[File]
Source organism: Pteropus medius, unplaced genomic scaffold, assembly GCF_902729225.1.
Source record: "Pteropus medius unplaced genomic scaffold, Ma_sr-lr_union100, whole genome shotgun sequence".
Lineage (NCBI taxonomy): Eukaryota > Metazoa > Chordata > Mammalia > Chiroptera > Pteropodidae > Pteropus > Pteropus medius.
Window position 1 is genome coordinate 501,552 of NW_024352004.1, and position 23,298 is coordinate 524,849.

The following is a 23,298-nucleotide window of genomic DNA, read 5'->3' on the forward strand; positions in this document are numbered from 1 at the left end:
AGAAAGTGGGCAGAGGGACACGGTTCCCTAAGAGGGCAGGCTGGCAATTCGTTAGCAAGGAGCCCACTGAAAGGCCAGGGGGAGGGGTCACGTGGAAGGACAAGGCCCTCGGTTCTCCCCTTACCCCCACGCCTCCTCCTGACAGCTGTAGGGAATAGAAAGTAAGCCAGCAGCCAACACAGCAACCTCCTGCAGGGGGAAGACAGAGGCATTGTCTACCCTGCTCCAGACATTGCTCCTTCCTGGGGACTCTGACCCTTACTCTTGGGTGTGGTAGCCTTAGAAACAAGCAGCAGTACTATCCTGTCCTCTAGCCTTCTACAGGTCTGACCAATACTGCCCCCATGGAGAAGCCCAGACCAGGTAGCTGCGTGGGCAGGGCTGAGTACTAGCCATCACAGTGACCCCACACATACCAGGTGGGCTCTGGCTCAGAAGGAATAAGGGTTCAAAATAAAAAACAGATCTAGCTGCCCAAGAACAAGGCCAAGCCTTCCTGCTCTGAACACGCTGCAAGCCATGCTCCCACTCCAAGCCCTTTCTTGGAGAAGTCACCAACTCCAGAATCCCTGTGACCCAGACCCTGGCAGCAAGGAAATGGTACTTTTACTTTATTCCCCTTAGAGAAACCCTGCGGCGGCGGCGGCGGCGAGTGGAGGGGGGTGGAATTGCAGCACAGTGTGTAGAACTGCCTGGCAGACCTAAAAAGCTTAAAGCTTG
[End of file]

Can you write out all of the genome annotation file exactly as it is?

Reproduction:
Source organism: Pteropus medius, unplaced genomic scaffold, assembly GCF_902729225.1.
Source record: "Pteropus medius unplaced genomic scaffold, Ma_sr-lr_union100, whole genome shotgun sequence".
Lineage (NCBI taxonomy): Eukaryota > Metazoa > Chordata > Mammalia > Chiroptera > Pteropodidae > Pteropus > Pteropus medius.
Window position 1 is genome coordinate 501,552 of NW_024352004.1, and position 23,298 is coordinate 524,849.

The following is a 23,298-nucleotide window of genomic DNA, read 5'->3' on the forward strand; positions in this document are numbered from 1 at the left end:
AGAAAGTGGGCAGAGGGACACGGTTCCCTAAGAGGGCAGGCTGGCAATTCGTTAGCAAGGAGCCCACTGAAAGGCCAGGGGGAGGGGTCACGTGGAAGGACAAGGCCCTCGGTTCTCCCCTTACCCCCACGCCTCCTCCTGACAGCTGTAGGGAATAGAAAGTAAGCCAGCAGCCAACACAGCAACCTCCTGCAGGGGGAAGACAGAGGCATTGTCTACCCTGCTCCAGACATTGCTCCTTCCTGGGGACTCTGACCCTTACTCTTGGGTGTGGTAGCCTTAGAAACAAGCAGCAGTACTATCCTGTCCTCTAGCCTTCTACAGGTCTGACCAATACTGCCCCCATGGAGAAGCCCAGACCAGGTAGCTGCGTGGGCAGGGCTGAGTACTAGCCATCACAGTGACCCCACACATACCAGGTGGGCTCTGGCTCAGAAGGAATAAGGGTTCAAAATAAAAAACAGATCTAGCTGCCCAAGAACAAGGCCAAGCCTTCCTGCTCTGAACACGCTGCAAGCCATGCTCCCACTCCAAGCCCTTTCTTGGAGAAGTCACCAACTCCAGAATCCCTGTGACCCAGACCCTGGCAGCAAGGAAATGGTACTTTTACTTTATTCCCCTTAGAGAAACCCTGCGGCGGCGGCGGCGGCGAGTGGAGGGGGGTGGAATTGCAGCACAGTGTGTAGAACTGCCTGGCAGACCTAAAAAGCTTAAAGCTTG